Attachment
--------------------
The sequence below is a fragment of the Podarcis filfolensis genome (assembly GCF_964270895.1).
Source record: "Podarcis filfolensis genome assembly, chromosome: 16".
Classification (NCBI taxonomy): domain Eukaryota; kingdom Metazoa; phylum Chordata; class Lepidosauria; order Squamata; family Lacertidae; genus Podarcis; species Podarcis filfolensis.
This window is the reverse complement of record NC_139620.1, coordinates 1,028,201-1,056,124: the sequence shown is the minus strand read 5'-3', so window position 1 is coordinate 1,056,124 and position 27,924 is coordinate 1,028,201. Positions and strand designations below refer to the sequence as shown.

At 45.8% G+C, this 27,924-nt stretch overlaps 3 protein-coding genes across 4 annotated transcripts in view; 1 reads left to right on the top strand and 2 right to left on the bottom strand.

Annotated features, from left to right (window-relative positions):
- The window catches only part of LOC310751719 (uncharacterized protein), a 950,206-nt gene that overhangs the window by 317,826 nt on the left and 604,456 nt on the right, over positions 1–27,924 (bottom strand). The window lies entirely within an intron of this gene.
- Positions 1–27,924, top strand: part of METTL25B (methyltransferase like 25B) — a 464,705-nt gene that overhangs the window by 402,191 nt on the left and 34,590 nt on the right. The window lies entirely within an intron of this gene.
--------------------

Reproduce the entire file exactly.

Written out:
The sequence below is a fragment of the Podarcis filfolensis genome (assembly GCF_964270895.1).
Source record: "Podarcis filfolensis genome assembly, chromosome: 16".
Classification (NCBI taxonomy): domain Eukaryota; kingdom Metazoa; phylum Chordata; class Lepidosauria; order Squamata; family Lacertidae; genus Podarcis; species Podarcis filfolensis.
This window is the reverse complement of record NC_139620.1, coordinates 1,028,201-1,056,124: the sequence shown is the minus strand read 5'-3', so window position 1 is coordinate 1,056,124 and position 27,924 is coordinate 1,028,201. Positions and strand designations below refer to the sequence as shown.

At 45.8% G+C, this 27,924-nt stretch overlaps 3 protein-coding genes across 4 annotated transcripts in view; 1 reads left to right on the top strand and 2 right to left on the bottom strand.

Annotated features, from left to right (window-relative positions):
- The window catches only part of LOC310751719 (uncharacterized protein), a 950,206-nt gene that overhangs the window by 317,826 nt on the left and 604,456 nt on the right, over positions 1–27,924 (bottom strand). The window lies entirely within an intron of this gene.
- Positions 1–27,924, top strand: part of METTL25B (methyltransferase like 25B) — a 464,705-nt gene that overhangs the window by 402,191 nt on the left and 34,590 nt on the right. The window lies entirely within an intron of this gene.